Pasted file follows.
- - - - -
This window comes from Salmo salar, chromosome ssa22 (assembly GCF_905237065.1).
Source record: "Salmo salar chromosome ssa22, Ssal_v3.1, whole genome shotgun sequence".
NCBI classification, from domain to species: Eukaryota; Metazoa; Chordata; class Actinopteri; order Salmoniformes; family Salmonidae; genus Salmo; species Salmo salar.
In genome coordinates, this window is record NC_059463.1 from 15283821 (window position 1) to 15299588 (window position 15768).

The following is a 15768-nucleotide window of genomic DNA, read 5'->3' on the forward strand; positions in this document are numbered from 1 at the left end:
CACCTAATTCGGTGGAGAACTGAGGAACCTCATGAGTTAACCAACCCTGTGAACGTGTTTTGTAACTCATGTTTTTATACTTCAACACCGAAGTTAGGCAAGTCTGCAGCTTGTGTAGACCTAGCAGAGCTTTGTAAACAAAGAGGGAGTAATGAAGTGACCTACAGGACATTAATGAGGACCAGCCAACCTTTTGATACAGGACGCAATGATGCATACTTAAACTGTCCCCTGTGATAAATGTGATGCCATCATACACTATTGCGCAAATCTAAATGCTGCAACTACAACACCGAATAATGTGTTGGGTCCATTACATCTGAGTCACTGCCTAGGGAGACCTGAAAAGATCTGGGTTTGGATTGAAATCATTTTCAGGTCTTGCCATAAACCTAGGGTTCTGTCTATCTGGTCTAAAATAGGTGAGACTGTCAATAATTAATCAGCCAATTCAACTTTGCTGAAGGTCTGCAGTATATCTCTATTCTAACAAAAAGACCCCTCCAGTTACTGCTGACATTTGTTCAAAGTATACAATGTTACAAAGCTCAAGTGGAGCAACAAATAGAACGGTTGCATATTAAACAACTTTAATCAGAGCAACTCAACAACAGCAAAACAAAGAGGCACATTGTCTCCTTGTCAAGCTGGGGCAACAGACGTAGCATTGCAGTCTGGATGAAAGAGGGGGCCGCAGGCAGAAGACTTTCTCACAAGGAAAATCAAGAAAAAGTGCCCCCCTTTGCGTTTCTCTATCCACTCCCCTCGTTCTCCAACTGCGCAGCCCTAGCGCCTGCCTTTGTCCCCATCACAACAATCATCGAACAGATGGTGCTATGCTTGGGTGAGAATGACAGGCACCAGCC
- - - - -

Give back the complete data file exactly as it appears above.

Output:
This window comes from Salmo salar, chromosome ssa22 (assembly GCF_905237065.1).
Source record: "Salmo salar chromosome ssa22, Ssal_v3.1, whole genome shotgun sequence".
NCBI classification, from domain to species: Eukaryota; Metazoa; Chordata; class Actinopteri; order Salmoniformes; family Salmonidae; genus Salmo; species Salmo salar.
In genome coordinates, this window is record NC_059463.1 from 15283821 (window position 1) to 15299588 (window position 15768).

The following is a 15768-nucleotide window of genomic DNA, read 5'->3' on the forward strand; positions in this document are numbered from 1 at the left end:
CACCTAATTCGGTGGAGAACTGAGGAACCTCATGAGTTAACCAACCCTGTGAACGTGTTTTGTAACTCATGTTTTTATACTTCAACACCGAAGTTAGGCAAGTCTGCAGCTTGTGTAGACCTAGCAGAGCTTTGTAAACAAAGAGGGAGTAATGAAGTGACCTACAGGACATTAATGAGGACCAGCCAACCTTTTGATACAGGACGCAATGATGCATACTTAAACTGTCCCCTGTGATAAATGTGATGCCATCATACACTATTGCGCAAATCTAAATGCTGCAACTACAACACCGAATAATGTGTTGGGTCCATTACATCTGAGTCACTGCCTAGGGAGACCTGAAAAGATCTGGGTTTGGATTGAAATCATTTTCAGGTCTTGCCATAAACCTAGGGTTCTGTCTATCTGGTCTAAAATAGGTGAGACTGTCAATAATTAATCAGCCAATTCAACTTTGCTGAAGGTCTGCAGTATATCTCTATTCTAACAAAAAGACCCCTCCAGTTACTGCTGACATTTGTTCAAAGTATACAATGTTACAAAGCTCAAGTGGAGCAACAAATAGAACGGTTGCATATTAAACAACTTTAATCAGAGCAACTCAACAACAGCAAAACAAAGAGGCACATTGTCTCCTTGTCAAGCTGGGGCAACAGACGTAGCATTGCAGTCTGGATGAAAGAGGGGGCCGCAGGCAGAAGACTTTCTCACAAGGAAAATCAAGAAAAAGTGCCCCCCTTTGCGTTTCTCTATCCACTCCCCTCGTTCTCCAACTGCGCAGCCCTAGCGCCTGCCTTTGTCCCCATCACAACAATCATCGAACAGATGGTGCTATGCTTGGGTGAGAATGACAGGCACCAGCC